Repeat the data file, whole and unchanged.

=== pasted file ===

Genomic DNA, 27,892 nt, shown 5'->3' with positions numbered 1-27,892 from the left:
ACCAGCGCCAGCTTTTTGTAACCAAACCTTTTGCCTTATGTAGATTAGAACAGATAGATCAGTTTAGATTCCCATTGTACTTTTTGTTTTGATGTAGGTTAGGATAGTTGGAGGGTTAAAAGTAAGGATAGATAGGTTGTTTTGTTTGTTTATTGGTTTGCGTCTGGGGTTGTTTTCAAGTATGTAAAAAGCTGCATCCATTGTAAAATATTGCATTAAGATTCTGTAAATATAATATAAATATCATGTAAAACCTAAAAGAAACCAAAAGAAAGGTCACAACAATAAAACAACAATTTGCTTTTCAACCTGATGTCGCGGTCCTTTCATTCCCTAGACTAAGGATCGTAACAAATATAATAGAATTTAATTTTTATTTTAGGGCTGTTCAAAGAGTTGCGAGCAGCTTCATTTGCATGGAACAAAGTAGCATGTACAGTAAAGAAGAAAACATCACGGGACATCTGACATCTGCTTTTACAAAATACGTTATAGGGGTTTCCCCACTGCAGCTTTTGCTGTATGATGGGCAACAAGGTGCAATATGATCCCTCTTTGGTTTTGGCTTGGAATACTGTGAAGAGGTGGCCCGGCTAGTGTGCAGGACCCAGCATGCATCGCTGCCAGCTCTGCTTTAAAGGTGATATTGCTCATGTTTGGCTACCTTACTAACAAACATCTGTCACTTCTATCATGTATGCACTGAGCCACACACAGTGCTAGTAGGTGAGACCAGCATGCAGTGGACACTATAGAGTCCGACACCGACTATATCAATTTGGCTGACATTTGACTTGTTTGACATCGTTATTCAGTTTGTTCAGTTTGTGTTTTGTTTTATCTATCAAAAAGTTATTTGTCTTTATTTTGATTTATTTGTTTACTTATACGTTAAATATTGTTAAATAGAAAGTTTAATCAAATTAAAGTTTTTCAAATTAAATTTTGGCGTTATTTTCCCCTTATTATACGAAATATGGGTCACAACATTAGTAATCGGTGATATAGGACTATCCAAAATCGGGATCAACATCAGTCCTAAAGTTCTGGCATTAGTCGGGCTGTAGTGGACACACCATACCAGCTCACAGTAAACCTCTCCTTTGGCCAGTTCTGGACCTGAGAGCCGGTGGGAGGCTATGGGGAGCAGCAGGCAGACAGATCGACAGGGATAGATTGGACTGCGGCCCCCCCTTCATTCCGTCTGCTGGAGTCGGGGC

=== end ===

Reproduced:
Genomic DNA, 27,892 nt, shown 5'->3' with positions numbered 1-27,892 from the left:
ACCAGCGCCAGCTTTTTGTAACCAAACCTTTTGCCTTATGTAGATTAGAACAGATAGATCAGTTTAGATTCCCATTGTACTTTTTGTTTTGATGTAGGTTAGGATAGTTGGAGGGTTAAAAGTAAGGATAGATAGGTTGTTTTGTTTGTTTATTGGTTTGCGTCTGGGGTTGTTTTCAAGTATGTAAAAAGCTGCATCCATTGTAAAATATTGCATTAAGATTCTGTAAATATAATATAAATATCATGTAAAACCTAAAAGAAACCAAAAGAAAGGTCACAACAATAAAACAACAATTTGCTTTTCAACCTGATGTCGCGGTCCTTTCATTCCCTAGACTAAGGATCGTAACAAATATAATAGAATTTAATTTTTATTTTAGGGCTGTTCAAAGAGTTGCGAGCAGCTTCATTTGCATGGAACAAAGTAGCATGTACAGTAAAGAAGAAAACATCACGGGACATCTGACATCTGCTTTTACAAAATACGTTATAGGGGTTTCCCCACTGCAGCTTTTGCTGTATGATGGGCAACAAGGTGCAATATGATCCCTCTTTGGTTTTGGCTTGGAATACTGTGAAGAGGTGGCCCGGCTAGTGTGCAGGACCCAGCATGCATCGCTGCCAGCTCTGCTTTAAAGGTGATATTGCTCATGTTTGGCTACCTTACTAACAAACATCTGTCACTTCTATCATGTATGCACTGAGCCACACACAGTGCTAGTAGGTGAGACCAGCATGCAGTGGACACTATAGAGTCCGACACCGACTATATCAATTTGGCTGACATTTGACTTGTTTGACATCGTTATTCAGTTTGTTCAGTTTGTGTTTTGTTTTATCTATCAAAAAGTTATTTGTCTTTATTTTGATTTATTTGTTTACTTATACGTTAAATATTGTTAAATAGAAAGTTTAATCAAATTAAAGTTTTTCAAATTAAATTTTGGCGTTATTTTCCCCTTATTATACGAAATATGGGTCACAACATTAGTAATCGGTGATATAGGACTATCCAAAATCGGGATCAACATCAGTCCTAAAGTTCTGGCATTAGTCGGGCTGTAGTGGACACACCATACCAGCTCACAGTAAACCTCTCCTTTGGCCAGTTCTGGACCTGAGAGCCGGTGGGAGGCTATGGGGAGCAGCAGGCAGACAGATCGACAGGGATAGATTGGACTGCGGCCCCCCCTTCATTCCGTCTGCTGGAGTCGGGGC